Wednesday, June 09, 2004

Information Overload and the Coulter Pledge

'Have you no sense of decency, sir?': 50 years ago, Army-McCarthy hearings were TV milestone

Fifty years ago today, before a live national television audience, Attorney Joseph Welch uttered the famous words, "Have you no sense of decency, sir, at long last? Have you no sense of decency?" As the gallery burst into applause, a clueless Senator Joseph McCarthy looked at his sidekick in Pinko-hunting, the legendary walking paradox Roy Cohn, confused and blissfully unaware that this televised moment was the beginning of the end.
Media scholar Ben Bagdikian covered the hearings as a reporter for The Providence (Rhode Island) Journal-Bulletin.

"McCarthy was an important part of post-World War II history as television became a major instrument of American politics, with all of its sins and advantages," says Bagdikian, now 84.

The hearings, he adds, "were the first demonstration of how melodrama in politics was made for television. The hearings were great drama, and television ate it up."

As the first nationally televised congressional inquiry, it set the stage for TV-political co-productions to come, including the Watergate, Iran-Contra and Thomas-Hill hearings. In each case, the enabling presence of TV cameras did more than cover the event. TV also drove it.

Like Watergate's Sam Ervin or Iran-Contra's Oliver North, the Army-McCarthy hearings boasted a colorful cast of characters, and none more so than McCarthy and Welch. As any viewer could see, they were a study in contrasts: the erudite, patrician Welch vs. McCarthy, a roughneck who gloried in his lack of refinement.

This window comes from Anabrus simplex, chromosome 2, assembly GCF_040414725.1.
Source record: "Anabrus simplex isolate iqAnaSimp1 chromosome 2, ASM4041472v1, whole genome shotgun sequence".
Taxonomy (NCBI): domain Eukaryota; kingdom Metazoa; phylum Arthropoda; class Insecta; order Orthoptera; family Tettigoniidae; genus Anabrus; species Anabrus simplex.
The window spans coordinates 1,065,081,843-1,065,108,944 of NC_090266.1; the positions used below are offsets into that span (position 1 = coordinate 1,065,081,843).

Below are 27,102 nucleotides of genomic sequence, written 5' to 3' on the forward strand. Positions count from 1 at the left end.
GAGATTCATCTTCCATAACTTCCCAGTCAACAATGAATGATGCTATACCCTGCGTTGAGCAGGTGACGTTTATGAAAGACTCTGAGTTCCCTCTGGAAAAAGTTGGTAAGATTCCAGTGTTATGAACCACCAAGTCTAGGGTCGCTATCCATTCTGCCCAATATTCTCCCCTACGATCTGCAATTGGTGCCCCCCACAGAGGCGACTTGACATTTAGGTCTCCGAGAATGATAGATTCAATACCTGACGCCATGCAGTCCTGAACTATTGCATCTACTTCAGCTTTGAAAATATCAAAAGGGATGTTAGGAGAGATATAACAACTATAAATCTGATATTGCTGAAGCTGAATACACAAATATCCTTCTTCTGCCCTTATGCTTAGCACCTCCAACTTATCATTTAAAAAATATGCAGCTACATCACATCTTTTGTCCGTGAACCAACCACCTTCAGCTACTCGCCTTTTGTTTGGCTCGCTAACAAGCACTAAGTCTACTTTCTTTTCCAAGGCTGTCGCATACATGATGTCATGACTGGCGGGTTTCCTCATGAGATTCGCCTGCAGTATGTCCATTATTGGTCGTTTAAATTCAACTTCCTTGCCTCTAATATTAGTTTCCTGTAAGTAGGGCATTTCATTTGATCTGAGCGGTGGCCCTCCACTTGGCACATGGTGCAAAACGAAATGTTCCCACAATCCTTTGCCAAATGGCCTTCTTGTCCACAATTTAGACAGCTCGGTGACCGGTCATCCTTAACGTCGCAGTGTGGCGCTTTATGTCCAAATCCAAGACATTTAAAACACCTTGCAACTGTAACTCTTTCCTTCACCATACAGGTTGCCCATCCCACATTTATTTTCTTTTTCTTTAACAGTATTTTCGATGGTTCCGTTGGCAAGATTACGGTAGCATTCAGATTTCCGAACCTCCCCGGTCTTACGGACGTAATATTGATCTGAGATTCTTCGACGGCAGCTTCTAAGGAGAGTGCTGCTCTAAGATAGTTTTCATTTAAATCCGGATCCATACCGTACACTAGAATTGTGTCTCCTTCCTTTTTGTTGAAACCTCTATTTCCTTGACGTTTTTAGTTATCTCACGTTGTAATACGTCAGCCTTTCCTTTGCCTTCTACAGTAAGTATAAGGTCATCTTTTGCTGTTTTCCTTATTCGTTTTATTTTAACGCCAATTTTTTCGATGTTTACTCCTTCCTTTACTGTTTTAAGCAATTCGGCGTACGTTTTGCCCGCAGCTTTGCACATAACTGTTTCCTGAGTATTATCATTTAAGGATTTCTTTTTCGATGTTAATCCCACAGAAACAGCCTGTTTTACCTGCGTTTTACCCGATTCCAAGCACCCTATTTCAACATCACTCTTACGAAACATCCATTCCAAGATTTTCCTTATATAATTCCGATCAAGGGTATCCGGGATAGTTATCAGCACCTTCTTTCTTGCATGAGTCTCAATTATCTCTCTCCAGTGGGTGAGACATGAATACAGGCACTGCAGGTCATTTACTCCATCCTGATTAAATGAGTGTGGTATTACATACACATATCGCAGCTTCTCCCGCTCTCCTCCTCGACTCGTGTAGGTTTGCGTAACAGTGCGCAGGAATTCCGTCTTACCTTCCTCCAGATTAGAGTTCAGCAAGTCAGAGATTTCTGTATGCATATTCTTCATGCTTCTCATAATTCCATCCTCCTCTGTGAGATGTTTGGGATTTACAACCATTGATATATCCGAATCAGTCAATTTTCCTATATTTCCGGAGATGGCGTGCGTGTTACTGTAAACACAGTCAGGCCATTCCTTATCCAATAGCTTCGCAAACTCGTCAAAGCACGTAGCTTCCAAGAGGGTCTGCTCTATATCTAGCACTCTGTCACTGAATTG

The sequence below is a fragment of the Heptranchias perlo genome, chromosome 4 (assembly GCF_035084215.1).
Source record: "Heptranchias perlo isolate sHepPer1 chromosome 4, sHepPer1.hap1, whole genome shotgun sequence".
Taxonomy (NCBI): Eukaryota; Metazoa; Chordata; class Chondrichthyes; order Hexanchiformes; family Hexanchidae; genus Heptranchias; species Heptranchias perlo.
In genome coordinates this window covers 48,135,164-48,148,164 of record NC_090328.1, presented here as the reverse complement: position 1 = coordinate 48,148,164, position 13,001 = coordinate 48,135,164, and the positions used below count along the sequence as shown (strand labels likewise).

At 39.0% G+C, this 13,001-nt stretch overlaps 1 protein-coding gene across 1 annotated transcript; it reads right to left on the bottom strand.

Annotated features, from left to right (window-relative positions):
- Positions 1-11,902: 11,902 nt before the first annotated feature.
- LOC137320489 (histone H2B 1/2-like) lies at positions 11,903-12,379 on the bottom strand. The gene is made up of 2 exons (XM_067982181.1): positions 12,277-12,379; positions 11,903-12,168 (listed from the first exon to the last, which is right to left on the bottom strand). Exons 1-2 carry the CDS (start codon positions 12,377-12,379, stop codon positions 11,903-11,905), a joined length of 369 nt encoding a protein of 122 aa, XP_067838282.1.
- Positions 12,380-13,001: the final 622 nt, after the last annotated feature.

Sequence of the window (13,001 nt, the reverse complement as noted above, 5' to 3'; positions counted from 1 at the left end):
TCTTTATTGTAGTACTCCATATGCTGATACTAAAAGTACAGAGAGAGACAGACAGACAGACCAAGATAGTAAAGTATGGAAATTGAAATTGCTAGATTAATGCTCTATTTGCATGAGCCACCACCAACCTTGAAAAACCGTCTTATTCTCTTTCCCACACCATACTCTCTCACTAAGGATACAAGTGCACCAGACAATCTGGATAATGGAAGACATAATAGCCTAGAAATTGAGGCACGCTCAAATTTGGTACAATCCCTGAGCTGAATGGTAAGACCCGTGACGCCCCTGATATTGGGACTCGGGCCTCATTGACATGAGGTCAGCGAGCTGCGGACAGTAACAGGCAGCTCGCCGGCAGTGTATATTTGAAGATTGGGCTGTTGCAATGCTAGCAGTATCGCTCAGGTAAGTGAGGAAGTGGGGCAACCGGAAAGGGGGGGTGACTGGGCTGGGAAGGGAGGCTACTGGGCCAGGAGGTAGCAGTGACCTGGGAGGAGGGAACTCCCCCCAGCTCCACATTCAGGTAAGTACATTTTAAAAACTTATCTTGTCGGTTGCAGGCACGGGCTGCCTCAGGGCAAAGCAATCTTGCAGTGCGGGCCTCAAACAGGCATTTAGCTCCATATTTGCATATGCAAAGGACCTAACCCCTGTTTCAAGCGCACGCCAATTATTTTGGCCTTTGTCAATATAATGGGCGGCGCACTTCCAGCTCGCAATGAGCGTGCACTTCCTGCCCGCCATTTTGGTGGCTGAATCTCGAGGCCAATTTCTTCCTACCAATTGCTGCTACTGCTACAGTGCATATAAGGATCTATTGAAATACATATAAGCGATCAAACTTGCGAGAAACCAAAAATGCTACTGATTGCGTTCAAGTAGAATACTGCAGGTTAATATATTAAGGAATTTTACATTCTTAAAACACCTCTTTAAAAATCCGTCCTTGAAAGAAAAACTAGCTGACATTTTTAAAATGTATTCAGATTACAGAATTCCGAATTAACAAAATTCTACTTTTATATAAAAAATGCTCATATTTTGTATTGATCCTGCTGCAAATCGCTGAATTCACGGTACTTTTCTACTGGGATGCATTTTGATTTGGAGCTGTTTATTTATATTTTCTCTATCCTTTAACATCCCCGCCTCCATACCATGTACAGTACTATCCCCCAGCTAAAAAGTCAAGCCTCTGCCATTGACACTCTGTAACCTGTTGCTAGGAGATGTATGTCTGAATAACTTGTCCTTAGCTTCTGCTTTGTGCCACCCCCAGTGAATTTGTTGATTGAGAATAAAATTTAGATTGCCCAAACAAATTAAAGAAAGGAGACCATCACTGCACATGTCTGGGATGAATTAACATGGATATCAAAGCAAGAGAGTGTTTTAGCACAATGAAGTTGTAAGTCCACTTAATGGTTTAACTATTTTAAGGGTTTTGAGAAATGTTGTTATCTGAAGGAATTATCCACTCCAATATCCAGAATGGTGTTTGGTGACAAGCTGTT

"I felt that if the public could see just how McCarthy operated, they would understand just how ridiculous a figure he really was," the late ABC network President Leonard Goldenson wrote in his 1991 memoir, explaining his decision to air the hearings gavel-to-gavel.

News by radio and newspaper didn't convince the public of McCarthy's ruthlessness, but a live telecast did, at a cost of $600,000 to a struggling network, ABC. The cost was great to the network, but the benefit to the nation was greater. McCarthy stopped in his tracks.

We take it for granted that we can watch live broadcasts of Senate Committee inquiries and Commission hearings live and replayed over and over again on C-Span. We take it so for granted -- if that's even a phrase I can use -- that no one wants to watch C-Span "because it's boring."

Yesterday I found myself home from work, sick, lying on the couch with the remote in my hand. I channel surfed, as I do most sick days, and came to C-Span, where Ashcroft was testifying before a committee. I tried to watch for a few minutes, but I found the man so irritating that I just couldn't stay tuned in. I flipped away. When I got near the news channels, I felt a sudden twinge of panic pass over my body, and I flipped through them quickly, trying not to let the crawl suck me in. And only today, when I read this article about the McCarthy telecast, did I realize why we take our access to government processess for granted: INFORMATION OVERLOAD.